Edge

‘Hannibal Rising’ is just finger food

Creating an effective prequel is problematic. With an iconic character like Hannibal Lecter, the task becomes more daunting. Not only must the story provide an adequate preface to Lecter’s legend, it must also be satisfying. “Hannibal Rising” attempts to shed some light on the beginnings of this demon, but falls short.

Opening in war-torn Lithuania, the film details Hannibal’s life as a young boy through his precocious adolescence in France. Young Hannibal (Gaspard Ulliel) witnesses a tragic event at the hands of a group of locals and manages to escape. Hannibal goes through his teenage years haunted by his past and vows to get revenge on those responsible.

“Hannibal Rising” is a tough nut to crack. On one hand, it succeeds marginally as a simple revenge thriller. As a two hour diversion, it fits the bill. But it also has its past (or, in this case, future) leaking through the seams of every frame. The film is so concerned with showing the development of the killer that it glosses over the person. The closest we get to knowing what he’s thinking are multiple shots of his head, slightly downturned, with a malevolent smile on his face. Sure, Hannibal is given a reason to kill, but the film gives us no insight into his mind because it is too busy showing him maiming one of the disposable villains. The film seems to rush through the story.

Lecter is part of our collective consciousness because he is more than a sadistic animal. He is human, that’s what makes him so chilling. If he were an incoherent lunatic, he would have faded long ago and no one would know what went well with fava beans and a nice Chianti.

Those interested in the inner-workings of the psyche of a legendary killer will find the book much more fulfilling. The film distances itself from Hannibal’s mind and instead concentrates on his evil smile and eating habits.

Gabe Habash can be contacted at s.habash1@umiami.edu.

February 16, 2007

Reporters

The Miami Hurricane

Student newspaper at the University of Miami


Around the Web
  • Miami Herald
  • UM News
  • HurricaneSports

The first University of Miami player to wear the coveted turnover chain will no longer play football ...

In 2016, the Miami Hurricanes had tight end David Njoku, who went in the first round of the 2017 NFL ...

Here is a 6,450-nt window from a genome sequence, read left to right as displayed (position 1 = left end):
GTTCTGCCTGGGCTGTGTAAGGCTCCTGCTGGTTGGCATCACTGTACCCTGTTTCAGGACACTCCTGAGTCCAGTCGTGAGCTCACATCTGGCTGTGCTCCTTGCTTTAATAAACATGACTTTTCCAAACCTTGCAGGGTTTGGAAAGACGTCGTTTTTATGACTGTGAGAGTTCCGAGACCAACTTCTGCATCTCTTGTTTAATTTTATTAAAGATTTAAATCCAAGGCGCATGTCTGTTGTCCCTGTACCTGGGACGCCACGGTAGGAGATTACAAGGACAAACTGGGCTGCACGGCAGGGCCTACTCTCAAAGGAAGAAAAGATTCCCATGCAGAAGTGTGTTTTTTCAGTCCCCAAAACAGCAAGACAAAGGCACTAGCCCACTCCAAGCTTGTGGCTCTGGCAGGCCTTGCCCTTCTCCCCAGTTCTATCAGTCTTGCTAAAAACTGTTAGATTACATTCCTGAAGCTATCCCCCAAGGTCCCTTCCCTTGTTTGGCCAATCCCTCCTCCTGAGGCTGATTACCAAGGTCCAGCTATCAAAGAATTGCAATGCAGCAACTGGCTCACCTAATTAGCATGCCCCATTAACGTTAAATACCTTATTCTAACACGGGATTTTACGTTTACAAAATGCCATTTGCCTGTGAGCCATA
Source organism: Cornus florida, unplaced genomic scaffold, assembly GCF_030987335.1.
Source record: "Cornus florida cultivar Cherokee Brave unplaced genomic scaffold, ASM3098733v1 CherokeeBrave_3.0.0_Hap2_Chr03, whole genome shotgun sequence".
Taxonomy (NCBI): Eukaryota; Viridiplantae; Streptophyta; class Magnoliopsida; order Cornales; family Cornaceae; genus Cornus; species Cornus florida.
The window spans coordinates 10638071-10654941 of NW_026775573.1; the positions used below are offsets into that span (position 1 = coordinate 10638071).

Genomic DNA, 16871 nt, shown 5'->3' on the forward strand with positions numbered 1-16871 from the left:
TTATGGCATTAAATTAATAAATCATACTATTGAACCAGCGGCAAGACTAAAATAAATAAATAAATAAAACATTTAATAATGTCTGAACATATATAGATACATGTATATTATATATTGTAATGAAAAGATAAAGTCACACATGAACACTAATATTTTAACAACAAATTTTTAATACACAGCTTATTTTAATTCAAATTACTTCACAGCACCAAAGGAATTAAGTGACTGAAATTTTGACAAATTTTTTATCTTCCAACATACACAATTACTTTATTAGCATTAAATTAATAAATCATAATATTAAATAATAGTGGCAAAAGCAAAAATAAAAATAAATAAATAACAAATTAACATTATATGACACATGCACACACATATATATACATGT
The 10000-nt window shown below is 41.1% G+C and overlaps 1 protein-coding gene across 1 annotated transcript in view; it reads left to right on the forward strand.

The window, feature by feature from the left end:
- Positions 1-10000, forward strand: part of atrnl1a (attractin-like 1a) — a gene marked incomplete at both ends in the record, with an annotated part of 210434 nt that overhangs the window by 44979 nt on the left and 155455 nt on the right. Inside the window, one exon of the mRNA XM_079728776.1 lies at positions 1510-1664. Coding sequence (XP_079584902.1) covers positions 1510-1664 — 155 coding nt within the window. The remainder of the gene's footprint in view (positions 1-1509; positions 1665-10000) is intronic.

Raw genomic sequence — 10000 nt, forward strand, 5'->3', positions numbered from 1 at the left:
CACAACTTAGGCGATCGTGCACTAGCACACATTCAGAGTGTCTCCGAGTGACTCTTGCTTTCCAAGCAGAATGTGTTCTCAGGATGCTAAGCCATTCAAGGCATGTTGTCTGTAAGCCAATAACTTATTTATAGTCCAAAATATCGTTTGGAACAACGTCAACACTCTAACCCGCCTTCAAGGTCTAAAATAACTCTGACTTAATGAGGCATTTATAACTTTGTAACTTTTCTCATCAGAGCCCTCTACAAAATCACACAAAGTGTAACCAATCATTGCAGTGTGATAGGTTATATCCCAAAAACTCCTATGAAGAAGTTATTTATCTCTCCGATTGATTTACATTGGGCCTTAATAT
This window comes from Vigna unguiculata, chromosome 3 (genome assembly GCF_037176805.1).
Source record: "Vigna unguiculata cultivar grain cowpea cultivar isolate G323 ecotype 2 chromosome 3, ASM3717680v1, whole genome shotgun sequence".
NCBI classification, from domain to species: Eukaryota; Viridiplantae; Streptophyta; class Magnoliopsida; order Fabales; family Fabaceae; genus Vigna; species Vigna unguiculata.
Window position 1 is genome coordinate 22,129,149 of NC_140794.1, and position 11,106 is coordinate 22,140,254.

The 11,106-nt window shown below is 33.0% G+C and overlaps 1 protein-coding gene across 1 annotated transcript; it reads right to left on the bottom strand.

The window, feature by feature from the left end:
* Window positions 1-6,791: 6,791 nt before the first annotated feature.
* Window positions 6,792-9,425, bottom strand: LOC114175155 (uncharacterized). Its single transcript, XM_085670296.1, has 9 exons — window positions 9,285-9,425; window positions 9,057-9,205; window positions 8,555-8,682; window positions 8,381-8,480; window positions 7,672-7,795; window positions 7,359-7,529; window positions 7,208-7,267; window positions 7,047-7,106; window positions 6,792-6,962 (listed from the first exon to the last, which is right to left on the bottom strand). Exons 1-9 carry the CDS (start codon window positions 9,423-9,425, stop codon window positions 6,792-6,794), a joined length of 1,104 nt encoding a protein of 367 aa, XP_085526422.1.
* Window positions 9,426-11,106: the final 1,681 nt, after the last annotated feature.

Four days had passed since his University of Miami basketball team squandered a 13-point second half ...

The Miami Hurricanes’ search for offensive line help is set to continue on the weekend of Jan. 26, w ...

It looks like Chad Thomas will have another opportunity to show NFL scouts that he is ready to play ...

Presidents at three higher education institutions in Miami "lend our unified voices” to the cal ...

Thirty high school English teachers from Brazil are spending six weeks at UM in a new skill-building ...

Global and local efforts needed to respond to biological threats, UM President Julio Frenk warned at ...

As artificial Intelligence takes hold, tech visionary David Kenny stresses keeping human values in t ...

UM’s First Black Graduates Project committee visits an iconic D.C. museum for inspiration to create ...

The University of Miami men's tennis team (1-1) returns to action on Sunday, as it travels to N ...

Highlighted by a thrilling, three-set, top-five win by sophomore Estela Perez-Somarriba, the Miami w ...

The Canes won four events against FGCU on Saturday while also recording a total of 11 top-three fini ...

The University of Miami men's tennis team (1-1) opened the spring portion of its 2017-18 schedu ...

The Miami women's basketball resumes play Sunday at 1 p.m., at Boston College with its northern ...

TMH Twitter Feed
About TMH

The Miami Hurricane is the student newspaper of the University of Miami in Coral Gables, Fla. The newspaper is edited and produced by undergraduate students at UM and is published weekly in print on Tuesdays during the regular academic year.